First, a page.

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Push made to reform education on racism in Lynbrook schools


The pressure for schools to expand their curriculums on the subject of racial inequality, systemic bias and modern injustices continues to increase with the strengthening of the Black Lives Matter movement in the wake of George Floyd’s death. There is now a greater push than ever to widen kindergarten through 12th grade teachings in order to ensure that students learn about racism in modern times.

A group of Lynbrook alumni recently started a Facebook page, called Working Group to Reform Lynbrook Curriculum, with the goal of expanding Lynbrook’s curriculum to include elements of anti-bias and anti-racism through all grades. The group said its mission is to expose all students to diversity and inclusion, and to ensure that teachers are able to facilitate this type of learning rather than talking about the history of past events alone.

Skyler Kessler, a 2014 Lynbrook High School graduate and rising third-year medical student at Washington University in St. Louis, started the initiative with his fellow alumni. He said he is motivated by his passion for social justice.

“I started this class a few weeks after Michael Brown was shot in Ferguson [Mo.], only a few miles from my college campus,” he said. “It was challenging for me, having come from Lynbrook, to confront systemic racism. I would have considered myself pretty ignorant at that point, and this was a big learning experience for me.”

Kessler explained that he wanted to make an effort to incorporate these topics into the curriculum for years, but was unsure how feasible it would be to gain support from community allies. “Now that these movements are gaining more momentum, the need is greater than ever before,” he said.

The Facebook group had more than 80 members at press time. They share the common goal of promoting anti-biased and anti-racist curriculum reforms. The group comprises alumni from as early as 2005, parents from the district and current LHS students. They plan to address the Lynbrook Board of Education at some point in the future and hope to eventually share the proposal with other  districts. 

“The proposal is multi-faceted — advocating for broader reform within the district, including curriculum changes that incorporate increased opportunities to learn about race and diversity,” Kessler said. “We encourage conversations to help students relate history to the present.”

The group meets every Tuesday over Zoom. In their meetings, they identify problems that exist within the community and set out goals to reform the Lynbrook education system. They said they hoped to create committees at the June 16 meeting.

LHS Principal Joseph Rainis supports the group’s initiative. “I think [their proposal] is all part and parcel of what I envision,” he said. “Things such as books and college classes open people’s eyes to the systemic racism that exists. We have a group of people from the Lynbrook schools whose eyes have been opened, and they want to share that with LHS, and I applaud that.”

Rainis added that he plans to provide educators with a greater depth of training to cover these issues with their students. “Without that taking place on the professional development side, staff members may feel ill-equipped to talk about these issues in class,” he said. “In our nation’s history, we have not successfully confronted these issues. But I think it would be a mistake to rush into these conversations. Every perspective needs to be widened: all races, all genders, all people.”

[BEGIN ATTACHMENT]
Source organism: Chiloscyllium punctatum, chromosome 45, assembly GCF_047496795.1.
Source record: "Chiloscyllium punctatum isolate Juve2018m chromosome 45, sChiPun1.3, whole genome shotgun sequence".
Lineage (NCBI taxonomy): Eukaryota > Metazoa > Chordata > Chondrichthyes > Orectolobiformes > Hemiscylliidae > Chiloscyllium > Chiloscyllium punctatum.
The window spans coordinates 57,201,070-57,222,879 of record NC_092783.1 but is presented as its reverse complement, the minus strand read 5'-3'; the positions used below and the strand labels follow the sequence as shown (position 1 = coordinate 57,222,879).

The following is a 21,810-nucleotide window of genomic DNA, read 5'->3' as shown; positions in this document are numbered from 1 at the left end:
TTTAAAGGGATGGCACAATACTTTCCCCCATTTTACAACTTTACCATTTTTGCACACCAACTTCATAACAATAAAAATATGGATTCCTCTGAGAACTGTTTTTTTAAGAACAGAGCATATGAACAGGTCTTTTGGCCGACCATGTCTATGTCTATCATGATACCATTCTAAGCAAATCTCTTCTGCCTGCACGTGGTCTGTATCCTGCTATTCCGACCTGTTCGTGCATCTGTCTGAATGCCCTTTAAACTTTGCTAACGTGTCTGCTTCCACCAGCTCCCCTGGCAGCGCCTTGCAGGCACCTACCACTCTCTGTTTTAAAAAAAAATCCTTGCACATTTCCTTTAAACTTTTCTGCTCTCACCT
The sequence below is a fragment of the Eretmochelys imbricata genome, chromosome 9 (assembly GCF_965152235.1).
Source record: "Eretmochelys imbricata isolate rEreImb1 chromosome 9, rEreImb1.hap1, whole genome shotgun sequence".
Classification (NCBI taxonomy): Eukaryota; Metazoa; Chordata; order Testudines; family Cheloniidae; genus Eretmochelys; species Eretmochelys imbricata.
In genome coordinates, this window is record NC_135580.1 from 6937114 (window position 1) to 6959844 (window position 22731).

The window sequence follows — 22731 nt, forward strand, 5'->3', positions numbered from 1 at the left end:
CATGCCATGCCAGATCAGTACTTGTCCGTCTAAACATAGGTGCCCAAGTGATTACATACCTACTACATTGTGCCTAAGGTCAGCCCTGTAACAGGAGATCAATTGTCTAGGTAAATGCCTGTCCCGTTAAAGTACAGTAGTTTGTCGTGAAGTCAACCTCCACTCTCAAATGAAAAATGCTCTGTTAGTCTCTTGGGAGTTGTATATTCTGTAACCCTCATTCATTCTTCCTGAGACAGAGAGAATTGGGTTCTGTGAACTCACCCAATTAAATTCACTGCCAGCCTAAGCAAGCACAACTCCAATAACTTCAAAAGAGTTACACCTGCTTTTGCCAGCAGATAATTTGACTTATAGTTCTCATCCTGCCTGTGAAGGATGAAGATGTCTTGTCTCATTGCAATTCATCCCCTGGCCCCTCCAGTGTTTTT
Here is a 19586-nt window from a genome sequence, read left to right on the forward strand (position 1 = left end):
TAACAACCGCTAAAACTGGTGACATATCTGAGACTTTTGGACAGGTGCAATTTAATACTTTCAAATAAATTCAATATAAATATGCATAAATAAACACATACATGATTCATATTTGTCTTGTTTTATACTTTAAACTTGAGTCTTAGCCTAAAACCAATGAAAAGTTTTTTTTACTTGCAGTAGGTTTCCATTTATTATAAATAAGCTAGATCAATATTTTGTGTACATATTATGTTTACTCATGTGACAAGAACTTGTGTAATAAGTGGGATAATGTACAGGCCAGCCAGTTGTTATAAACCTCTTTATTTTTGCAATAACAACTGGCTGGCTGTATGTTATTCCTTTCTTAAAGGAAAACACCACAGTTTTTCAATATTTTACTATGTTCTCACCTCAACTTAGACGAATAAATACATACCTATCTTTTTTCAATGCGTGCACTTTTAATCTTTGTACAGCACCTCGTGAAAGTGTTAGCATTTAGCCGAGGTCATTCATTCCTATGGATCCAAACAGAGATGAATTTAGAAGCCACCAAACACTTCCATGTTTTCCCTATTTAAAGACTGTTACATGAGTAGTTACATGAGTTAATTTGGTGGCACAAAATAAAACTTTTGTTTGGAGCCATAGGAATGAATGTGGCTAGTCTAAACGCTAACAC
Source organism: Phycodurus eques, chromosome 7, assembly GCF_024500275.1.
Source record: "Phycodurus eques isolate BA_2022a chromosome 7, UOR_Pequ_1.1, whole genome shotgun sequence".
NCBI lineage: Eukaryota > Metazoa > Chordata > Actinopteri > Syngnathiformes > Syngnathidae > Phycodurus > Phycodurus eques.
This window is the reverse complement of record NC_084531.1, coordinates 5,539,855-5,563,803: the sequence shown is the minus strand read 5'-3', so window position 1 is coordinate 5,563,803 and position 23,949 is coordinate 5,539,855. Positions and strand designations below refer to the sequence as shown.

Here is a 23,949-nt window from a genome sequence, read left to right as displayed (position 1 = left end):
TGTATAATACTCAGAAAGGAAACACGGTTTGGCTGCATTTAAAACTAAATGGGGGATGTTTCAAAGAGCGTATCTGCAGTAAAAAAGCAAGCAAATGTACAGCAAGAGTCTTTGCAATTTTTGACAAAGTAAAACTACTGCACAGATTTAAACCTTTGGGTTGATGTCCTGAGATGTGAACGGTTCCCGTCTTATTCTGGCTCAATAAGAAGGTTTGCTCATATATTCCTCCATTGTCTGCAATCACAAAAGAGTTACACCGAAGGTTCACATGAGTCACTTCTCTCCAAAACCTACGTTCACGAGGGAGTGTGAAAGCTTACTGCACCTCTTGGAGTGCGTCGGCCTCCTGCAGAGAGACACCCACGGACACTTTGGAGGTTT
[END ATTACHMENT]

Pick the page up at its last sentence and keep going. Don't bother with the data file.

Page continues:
English teacher Roseanne Mitchell has addressed these topics with her students and provided them with educational resources such as the Smithsonian website and books written by black authors. She uses her class time to serve as a forum, allowing her students to share their feelings without judgement.

“I think one of the most important roles as an educator, before the curriculum, is establishing a rapport with your students,” she said. “On top of that, you need to make sure that the students have a relationship with each other. If there’s not also a sense of comfort in the classroom, or a student thinks that the teacher is being insincere, it’s difficult to have these conversations.”

Advanced Placement U.S. government and politics teacher Kimberly Herrmann is familiar with discussing controversial topics with her students. She helps them in developing the ability to articulate their thoughts and find answers.

“We teach the issues of injustice and inequality throughout history,” she said. “Perhaps as a result of the current tension, it might be important to draw the parallels of the issues we teach to this current tension more directly. I do think, however, that the topic itself has to be presented in an unbiased way.”

She said, for example, that police brutality implies a judgement that is confrontational, and that a more neutral way to introduce the topic with students could be police relations. Herrmann’s government classes discussed the purpose, need and direction of the current protests. They also analyzed the constitutionality of the government’s response, while exploring issues of police relations and racism.

Board of Education President William Belmont said that the board is aware of the Facebook group, but there are no changes being made to the curriculum.

“Lynbrook has always been very open and welcoming to all people regardless of their sexual orientation, race, or religion,” he said. “We are always looking at what can be done to better our students’ education and provide our teachers with the right tools to teach these issues. We have a Diversity Committee as part of the school district. Lynbrook tries to educate on the values of empathy and understanding, not about one particular group, in order to accept all people no matter what their differences are.”